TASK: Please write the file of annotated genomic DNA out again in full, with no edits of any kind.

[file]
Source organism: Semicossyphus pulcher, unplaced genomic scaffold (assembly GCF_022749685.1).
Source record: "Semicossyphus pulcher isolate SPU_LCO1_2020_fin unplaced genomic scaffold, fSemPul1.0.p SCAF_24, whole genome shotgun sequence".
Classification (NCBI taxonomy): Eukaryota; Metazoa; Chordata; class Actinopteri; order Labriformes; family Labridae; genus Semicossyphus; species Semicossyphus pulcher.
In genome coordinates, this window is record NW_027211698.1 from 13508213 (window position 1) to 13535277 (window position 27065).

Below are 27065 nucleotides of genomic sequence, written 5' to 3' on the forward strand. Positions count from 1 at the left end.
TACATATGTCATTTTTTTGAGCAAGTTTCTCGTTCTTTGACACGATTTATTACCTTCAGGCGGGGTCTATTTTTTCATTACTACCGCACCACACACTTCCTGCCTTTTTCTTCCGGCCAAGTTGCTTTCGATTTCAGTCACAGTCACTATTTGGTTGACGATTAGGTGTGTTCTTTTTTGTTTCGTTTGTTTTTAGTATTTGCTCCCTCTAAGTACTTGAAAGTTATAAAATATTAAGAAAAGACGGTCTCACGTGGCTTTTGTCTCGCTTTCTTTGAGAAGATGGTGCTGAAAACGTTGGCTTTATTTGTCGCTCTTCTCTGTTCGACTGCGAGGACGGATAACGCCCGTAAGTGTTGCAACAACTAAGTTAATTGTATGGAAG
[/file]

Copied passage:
Source organism: Semicossyphus pulcher, unplaced genomic scaffold (assembly GCF_022749685.1).
Source record: "Semicossyphus pulcher isolate SPU_LCO1_2020_fin unplaced genomic scaffold, fSemPul1.0.p SCAF_24, whole genome shotgun sequence".
Classification (NCBI taxonomy): Eukaryota; Metazoa; Chordata; class Actinopteri; order Labriformes; family Labridae; genus Semicossyphus; species Semicossyphus pulcher.
In genome coordinates, this window is record NW_027211698.1 from 13508213 (window position 1) to 13535277 (window position 27065).

Below are 27065 nucleotides of genomic sequence, written 5' to 3' on the forward strand. Positions count from 1 at the left end.
TACATATGTCATTTTTTTGAGCAAGTTTCTCGTTCTTTGACACGATTTATTACCTTCAGGCGGGGTCTATTTTTTCATTACTACCGCACCACACACTTCCTGCCTTTTTCTTCCGGCCAAGTTGCTTTCGATTTCAGTCACAGTCACTATTTGGTTGACGATTAGGTGTGTTCTTTTTTGTTTCGTTTGTTTTTAGTATTTGCTCCCTCTAAGTACTTGAAAGTTATAAAATATTAAGAAAAGACGGTCTCACGTGGCTTTTGTCTCGCTTTCTTTGAGAAGATGGTGCTGAAAACGTTGGCTTTATTTGTCGCTCTTCTCTGTTCGACTGCGAGGACGGATAACGCCCGTAAGTGTTGCAACAACTAAGTTAATTGTATGGAAG